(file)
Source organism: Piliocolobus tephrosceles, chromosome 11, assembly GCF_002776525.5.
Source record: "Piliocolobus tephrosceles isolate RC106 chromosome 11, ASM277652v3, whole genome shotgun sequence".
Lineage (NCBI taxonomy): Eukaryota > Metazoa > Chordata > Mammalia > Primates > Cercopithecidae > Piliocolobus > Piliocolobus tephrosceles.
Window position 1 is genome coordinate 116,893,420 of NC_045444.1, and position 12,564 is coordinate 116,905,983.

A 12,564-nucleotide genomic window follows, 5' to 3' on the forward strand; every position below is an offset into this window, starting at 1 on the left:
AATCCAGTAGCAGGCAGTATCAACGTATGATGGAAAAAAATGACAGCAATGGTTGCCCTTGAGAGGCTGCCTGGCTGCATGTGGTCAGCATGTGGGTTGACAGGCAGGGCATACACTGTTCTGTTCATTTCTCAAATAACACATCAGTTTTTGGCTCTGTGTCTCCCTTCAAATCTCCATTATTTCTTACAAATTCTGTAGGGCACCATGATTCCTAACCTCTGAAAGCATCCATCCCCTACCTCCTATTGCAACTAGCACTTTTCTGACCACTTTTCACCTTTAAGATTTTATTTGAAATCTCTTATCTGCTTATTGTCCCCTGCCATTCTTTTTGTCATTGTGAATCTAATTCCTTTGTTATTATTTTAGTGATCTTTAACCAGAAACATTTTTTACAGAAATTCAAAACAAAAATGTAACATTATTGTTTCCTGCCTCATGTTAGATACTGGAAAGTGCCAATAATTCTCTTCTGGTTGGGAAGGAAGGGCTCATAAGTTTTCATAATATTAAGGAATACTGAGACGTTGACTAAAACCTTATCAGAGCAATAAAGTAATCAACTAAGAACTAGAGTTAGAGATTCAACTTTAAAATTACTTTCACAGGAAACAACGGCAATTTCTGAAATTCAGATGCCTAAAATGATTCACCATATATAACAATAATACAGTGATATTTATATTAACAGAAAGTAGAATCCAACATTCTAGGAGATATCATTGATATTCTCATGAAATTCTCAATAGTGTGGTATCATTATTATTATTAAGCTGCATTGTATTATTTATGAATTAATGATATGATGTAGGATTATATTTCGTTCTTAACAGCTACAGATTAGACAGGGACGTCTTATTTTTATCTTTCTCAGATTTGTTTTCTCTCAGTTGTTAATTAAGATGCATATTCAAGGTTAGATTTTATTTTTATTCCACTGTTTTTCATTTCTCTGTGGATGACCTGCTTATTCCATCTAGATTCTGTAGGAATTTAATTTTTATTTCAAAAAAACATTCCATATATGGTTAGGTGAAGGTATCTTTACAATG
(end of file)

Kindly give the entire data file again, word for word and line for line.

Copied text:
Source organism: Piliocolobus tephrosceles, chromosome 11, assembly GCF_002776525.5.
Source record: "Piliocolobus tephrosceles isolate RC106 chromosome 11, ASM277652v3, whole genome shotgun sequence".
Lineage (NCBI taxonomy): Eukaryota > Metazoa > Chordata > Mammalia > Primates > Cercopithecidae > Piliocolobus > Piliocolobus tephrosceles.
Window position 1 is genome coordinate 116,893,420 of NC_045444.1, and position 12,564 is coordinate 116,905,983.

A 12,564-nucleotide genomic window follows, 5' to 3' on the forward strand; every position below is an offset into this window, starting at 1 on the left:
AATCCAGTAGCAGGCAGTATCAACGTATGATGGAAAAAAATGACAGCAATGGTTGCCCTTGAGAGGCTGCCTGGCTGCATGTGGTCAGCATGTGGGTTGACAGGCAGGGCATACACTGTTCTGTTCATTTCTCAAATAACACATCAGTTTTTGGCTCTGTGTCTCCCTTCAAATCTCCATTATTTCTTACAAATTCTGTAGGGCACCATGATTCCTAACCTCTGAAAGCATCCATCCCCTACCTCCTATTGCAACTAGCACTTTTCTGACCACTTTTCACCTTTAAGATTTTATTTGAAATCTCTTATCTGCTTATTGTCCCCTGCCATTCTTTTTGTCATTGTGAATCTAATTCCTTTGTTATTATTTTAGTGATCTTTAACCAGAAACATTTTTTACAGAAATTCAAAACAAAAATGTAACATTATTGTTTCCTGCCTCATGTTAGATACTGGAAAGTGCCAATAATTCTCTTCTGGTTGGGAAGGAAGGGCTCATAAGTTTTCATAATATTAAGGAATACTGAGACGTTGACTAAAACCTTATCAGAGCAATAAAGTAATCAACTAAGAACTAGAGTTAGAGATTCAACTTTAAAATTACTTTCACAGGAAACAACGGCAATTTCTGAAATTCAGATGCCTAAAATGATTCACCATATATAACAATAATACAGTGATATTTATATTAACAGAAAGTAGAATCCAACATTCTAGGAGATATCATTGATATTCTCATGAAATTCTCAATAGTGTGGTATCATTATTATTATTAAGCTGCATTGTATTATTTATGAATTAATGATATGATGTAGGATTATATTTCGTTCTTAACAGCTACAGATTAGACAGGGACGTCTTATTTTTATCTTTCTCAGATTTGTTTTCTCTCAGTTGTTAATTAAGATGCATATTCAAGGTTAGATTTTATTTTTATTCCACTGTTTTTCATTTCTCTGTGGATGACCTGCTTATTCCATCTAGATTCTGTAGGAATTTAATTTTTATTTCAAAAAAACATTCCATATATGGTTAGGTGAAGGTATCTTTACAATG